The good news is that the signs of urinary problems are fairly obvious in both dogs and cats. Take your pet kid to the veterinarian if you notice any of the following symptoms …
• Out-of-character elimination in the home … that is, failure to maintain expected house or litter-box training
• A dog who asks to go outside more often or a cat making excessive trips the litter box
• repeatedly assuming the posture to pee but very little is produced
• blood-tinged urine
• excessive licking ‘back there’
• excessive drinking, panting and/or obvious discomfort
It is helpful to bring a fresh sample of urine to your vet’s office, which can be tested for the presence of white blood cells, protein, crystals and bacteria. Your veterinarian will examine your dog and may recommend additional testing, such as a urine culture, blood work and x-rays, especially if this is a recurring problems.
If tests reveal crystals in the urine, then there is a possibility of urinary stones in the bladder or kidney. Some crystals/stones (struvite) can be dissolved simply by changing to a prescription diet, while other crystals (calcium oxalate) are more troublesome. For some cases of urinary stones, surgery may be the only option.
Cats can develop stress cystitis, similar to a condition in human females. In felines, the condition is commonly referred to FLUTD (feline lower urinary tract disease) or FIC (feline interstitial cystitis). FIC appears to be a complex condition unique to indoor kitties that involves the urinary, adrenal and neurological systems.
New studies show that environmental enrichment can lower the incidence of feline lower urinary tract disease. If your cat is predisposed to this condition, consider implementing the following improvements:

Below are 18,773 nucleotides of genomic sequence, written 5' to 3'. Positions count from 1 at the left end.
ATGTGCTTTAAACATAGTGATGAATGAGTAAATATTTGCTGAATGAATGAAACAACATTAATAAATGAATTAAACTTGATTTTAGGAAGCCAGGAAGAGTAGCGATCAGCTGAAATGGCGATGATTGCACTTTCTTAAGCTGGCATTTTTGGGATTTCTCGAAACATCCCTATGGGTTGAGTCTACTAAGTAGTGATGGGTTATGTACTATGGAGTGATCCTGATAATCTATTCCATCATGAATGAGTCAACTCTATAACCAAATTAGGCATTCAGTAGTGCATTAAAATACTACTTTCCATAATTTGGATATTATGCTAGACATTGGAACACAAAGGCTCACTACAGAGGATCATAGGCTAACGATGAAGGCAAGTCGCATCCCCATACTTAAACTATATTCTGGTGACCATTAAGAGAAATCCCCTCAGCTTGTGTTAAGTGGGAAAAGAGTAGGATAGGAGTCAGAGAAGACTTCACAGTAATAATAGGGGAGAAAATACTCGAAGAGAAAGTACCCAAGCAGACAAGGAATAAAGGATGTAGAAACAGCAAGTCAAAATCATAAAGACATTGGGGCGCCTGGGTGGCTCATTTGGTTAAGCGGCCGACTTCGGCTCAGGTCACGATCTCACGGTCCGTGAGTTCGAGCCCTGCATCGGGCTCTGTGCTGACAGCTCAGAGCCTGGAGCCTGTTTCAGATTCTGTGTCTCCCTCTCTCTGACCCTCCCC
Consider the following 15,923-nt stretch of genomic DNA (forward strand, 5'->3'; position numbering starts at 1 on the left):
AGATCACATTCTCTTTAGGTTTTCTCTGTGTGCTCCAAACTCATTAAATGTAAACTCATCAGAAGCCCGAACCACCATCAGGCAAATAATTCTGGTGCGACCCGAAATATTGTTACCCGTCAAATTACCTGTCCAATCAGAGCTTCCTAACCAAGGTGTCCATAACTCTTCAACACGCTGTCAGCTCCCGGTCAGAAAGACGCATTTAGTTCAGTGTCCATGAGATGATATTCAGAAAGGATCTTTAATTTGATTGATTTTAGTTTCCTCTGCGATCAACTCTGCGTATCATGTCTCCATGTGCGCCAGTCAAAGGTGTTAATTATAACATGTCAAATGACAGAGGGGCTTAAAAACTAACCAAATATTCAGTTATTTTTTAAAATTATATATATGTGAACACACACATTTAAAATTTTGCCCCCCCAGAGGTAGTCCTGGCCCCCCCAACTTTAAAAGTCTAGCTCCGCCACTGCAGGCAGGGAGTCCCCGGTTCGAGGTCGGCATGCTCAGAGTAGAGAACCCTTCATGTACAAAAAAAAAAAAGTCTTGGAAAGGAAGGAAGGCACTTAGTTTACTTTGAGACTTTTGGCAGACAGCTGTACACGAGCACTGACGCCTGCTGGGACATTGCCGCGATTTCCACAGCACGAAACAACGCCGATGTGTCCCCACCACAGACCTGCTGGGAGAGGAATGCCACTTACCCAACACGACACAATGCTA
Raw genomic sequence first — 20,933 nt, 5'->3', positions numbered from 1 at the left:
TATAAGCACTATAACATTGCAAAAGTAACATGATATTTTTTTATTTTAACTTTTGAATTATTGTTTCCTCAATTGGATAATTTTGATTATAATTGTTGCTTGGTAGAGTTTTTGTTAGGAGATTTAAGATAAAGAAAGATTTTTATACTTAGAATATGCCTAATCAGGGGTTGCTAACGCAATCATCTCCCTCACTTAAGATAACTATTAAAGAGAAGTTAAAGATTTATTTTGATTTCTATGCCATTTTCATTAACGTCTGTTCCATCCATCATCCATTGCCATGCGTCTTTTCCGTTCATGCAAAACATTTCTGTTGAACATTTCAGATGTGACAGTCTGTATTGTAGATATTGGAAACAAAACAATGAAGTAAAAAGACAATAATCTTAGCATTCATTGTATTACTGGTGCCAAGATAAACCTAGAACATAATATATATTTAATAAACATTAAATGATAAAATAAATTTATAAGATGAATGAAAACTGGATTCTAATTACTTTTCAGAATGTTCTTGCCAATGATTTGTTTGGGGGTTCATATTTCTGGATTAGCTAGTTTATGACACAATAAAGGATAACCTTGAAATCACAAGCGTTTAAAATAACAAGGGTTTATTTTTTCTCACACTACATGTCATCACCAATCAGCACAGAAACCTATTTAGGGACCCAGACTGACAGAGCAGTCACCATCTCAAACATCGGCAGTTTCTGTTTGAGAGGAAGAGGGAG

• Scoop litter box daily, sanitize weekly and provide one more box than the number of cats in the household
• keep litter boxes in a quiet area, away from foot traffic
• provide multiple sources of fresh water and consider using a fountain
• feed a high quality diet, usually a combination of canned and dry food
• have multiple cat trees and hiding spots in order to increase the available vertical space for the cats
• increase petting, grooming and play activities that simulate hunting (i.e. toss kibble, feathered fishing pole, laser pointer)
• utilize feline pheromone spray (Feliway)
• consider use of anxitane or zylkene, herbal supplements to reduce stress (your veterinarian can tell you more about the available options)
It doesn’t matter whether you’re a human, a cat or a dog … urinary tract problems are no fun. Hopefully, with the information provided above, and with the valuable consultation of your trusted veterinarian, a quick and effective solution to your pet kid’s problems is well within reach.
Thank you for all you do to make the world a better place for companion animals.